Prom 18: Barenboim/West-Eastern Divan Orchestra, Royal Albert Hall

5.00

 

It’s been quite a journey, from Beethoven’s First Symphony to
his Ninth in eight days. The Red Arrows even gave us a fly-past to celebrate at the end...

Yes, the mighty ‘Choral’ Symphony, containing Schiller’s manifesto of human unity, coincided with the Olympics’ opening night and started early so that everyone could catch the ceremony – and so that Daniel Barenboim could zip from podium to stadium as one of eight great humanitarians who together carried in the Olympic flag.

Barenboim conducts Beethoven not as the last of early music, but as the first of modern. This creation, in which symphonic form burst its boundaries, set the precedent that later composers strove to match, especially Mahler. And Barenboim gave the Ninth a near-Mahlerian treatment as an epic journey from darkness to light. His attention falls to the interrelation of macrocosm and microcosm: the whole is a narrative, the definition of detail articulates its message.

The first movement emerged bleak and angry; pointed-up instants – such as a lingering on a note that tips into headlong descent – added to its communicative strength. The second movement continued with absolute seriousness of purpose, the atmosphere turning on the axis of the woodwind as they introduce the work’s first hint of sunshine.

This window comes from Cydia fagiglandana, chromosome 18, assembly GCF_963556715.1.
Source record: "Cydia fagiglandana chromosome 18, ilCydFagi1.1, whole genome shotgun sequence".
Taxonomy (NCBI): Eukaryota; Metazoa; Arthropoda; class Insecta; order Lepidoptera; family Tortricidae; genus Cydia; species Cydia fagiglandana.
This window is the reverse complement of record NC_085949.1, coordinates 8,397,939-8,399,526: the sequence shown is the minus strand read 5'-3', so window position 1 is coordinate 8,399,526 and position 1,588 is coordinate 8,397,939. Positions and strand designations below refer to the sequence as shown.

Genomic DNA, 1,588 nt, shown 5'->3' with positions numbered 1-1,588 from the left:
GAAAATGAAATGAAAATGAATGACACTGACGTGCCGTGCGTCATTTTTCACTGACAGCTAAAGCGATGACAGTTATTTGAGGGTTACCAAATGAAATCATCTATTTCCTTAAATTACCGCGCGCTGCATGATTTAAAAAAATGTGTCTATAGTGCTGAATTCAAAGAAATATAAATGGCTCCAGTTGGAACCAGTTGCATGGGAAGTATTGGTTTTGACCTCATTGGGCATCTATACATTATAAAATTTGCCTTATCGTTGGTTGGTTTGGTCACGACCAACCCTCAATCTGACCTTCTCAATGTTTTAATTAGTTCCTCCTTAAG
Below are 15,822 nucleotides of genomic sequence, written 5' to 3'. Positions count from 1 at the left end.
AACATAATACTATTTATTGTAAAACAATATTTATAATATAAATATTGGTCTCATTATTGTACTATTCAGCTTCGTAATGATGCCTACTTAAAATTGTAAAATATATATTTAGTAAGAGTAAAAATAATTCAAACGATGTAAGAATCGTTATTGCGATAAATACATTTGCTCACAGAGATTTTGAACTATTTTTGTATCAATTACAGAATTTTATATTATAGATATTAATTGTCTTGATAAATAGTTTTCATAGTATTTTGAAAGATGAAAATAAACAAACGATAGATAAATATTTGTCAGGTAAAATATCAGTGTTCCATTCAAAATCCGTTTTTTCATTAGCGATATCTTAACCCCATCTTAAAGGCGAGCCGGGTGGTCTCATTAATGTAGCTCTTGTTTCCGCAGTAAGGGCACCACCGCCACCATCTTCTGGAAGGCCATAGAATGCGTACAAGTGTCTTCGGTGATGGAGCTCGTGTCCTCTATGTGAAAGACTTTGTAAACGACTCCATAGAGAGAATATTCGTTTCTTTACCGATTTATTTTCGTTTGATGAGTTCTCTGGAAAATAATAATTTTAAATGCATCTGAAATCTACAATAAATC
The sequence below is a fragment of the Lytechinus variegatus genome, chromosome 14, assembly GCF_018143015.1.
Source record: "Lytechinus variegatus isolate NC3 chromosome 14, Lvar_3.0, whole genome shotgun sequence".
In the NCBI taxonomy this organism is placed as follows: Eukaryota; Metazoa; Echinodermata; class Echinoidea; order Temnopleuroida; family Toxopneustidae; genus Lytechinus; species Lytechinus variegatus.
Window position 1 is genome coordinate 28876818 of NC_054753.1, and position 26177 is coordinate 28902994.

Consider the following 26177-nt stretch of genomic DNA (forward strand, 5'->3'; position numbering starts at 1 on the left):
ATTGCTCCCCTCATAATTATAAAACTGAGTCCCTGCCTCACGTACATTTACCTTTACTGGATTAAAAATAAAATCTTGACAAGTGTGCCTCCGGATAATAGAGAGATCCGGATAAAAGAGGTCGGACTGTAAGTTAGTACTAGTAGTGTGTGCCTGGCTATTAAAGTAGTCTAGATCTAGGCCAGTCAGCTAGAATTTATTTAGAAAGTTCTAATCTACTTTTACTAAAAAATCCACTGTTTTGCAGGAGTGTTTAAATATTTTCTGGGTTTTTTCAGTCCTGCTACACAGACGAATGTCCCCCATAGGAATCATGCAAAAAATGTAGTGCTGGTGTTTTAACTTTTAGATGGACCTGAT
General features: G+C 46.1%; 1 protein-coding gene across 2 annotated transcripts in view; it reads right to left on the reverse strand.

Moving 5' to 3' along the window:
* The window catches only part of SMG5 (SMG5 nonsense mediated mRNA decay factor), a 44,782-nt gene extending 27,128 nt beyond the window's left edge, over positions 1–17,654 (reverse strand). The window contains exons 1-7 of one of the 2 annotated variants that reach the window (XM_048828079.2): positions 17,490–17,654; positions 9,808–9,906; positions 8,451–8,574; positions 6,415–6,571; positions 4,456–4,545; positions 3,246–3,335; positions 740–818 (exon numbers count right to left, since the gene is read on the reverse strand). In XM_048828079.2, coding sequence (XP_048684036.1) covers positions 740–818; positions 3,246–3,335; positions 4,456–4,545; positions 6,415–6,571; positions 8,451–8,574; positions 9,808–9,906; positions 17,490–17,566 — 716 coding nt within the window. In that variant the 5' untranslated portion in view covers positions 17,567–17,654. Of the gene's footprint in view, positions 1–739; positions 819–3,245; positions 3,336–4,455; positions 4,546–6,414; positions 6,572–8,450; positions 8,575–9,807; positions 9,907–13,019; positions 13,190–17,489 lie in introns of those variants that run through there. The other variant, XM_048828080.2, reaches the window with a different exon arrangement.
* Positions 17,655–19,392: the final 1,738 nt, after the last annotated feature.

The West-Eastern Divan Orchestra's woodwind section deserves a gold medal. Rarely in any orchestra do you hear tone quite so gorgeous and ensemble so unified, each individual’s artistry flowering to the full within the whole.

Through the symphony they became a group of soloists within the larger ensemble, Beethoven’s harbingers of hope. After a Mahlerian-scale pause, the Adagio molto was first cousin to the Adagietto of Mahler’s Fifth: a great-hearted meditation, with moments of hold-your-breath magic over hushed deepenings of colour.

So to the choral finale and its ‘Ode to Joy’. The National Youth Choir of Great Britain gave their proud all. But placing the soloists at the back, alongside the choir, didn’t work to advantage. Tenor Michael König – replacing Peter Seiffert – sounded faint; soprano Anna Samuil veered from steely to shrill.

The mezzo-soprano Waltraud Meier had little opportunity to shine. It was only the ever-magnificent bass René Pape who delivered the necessary pizzazz. The WEDO can’t bring world peace. But as a symbol of what people can achieve against all odds when they really try, it takes some beating.

This unforgettable concert spoke as much about the unity of humankind as the Olympic opening ceremony itself – and the music was much better. 

Latest stories from i100
Have you tried new the Independent Digital Edition apps?

Day In a Page

'It was first time I had ever tasted chocolate. I kept a piece, and when Amsterdam was liberated, I gave it to the first Allied soldier I saw'

Bread from heaven

Dutch survivors thank RAF for World War II drop that saved millions
Britain will be 'run for the wealthy and powerful' if Tories retain power - Labour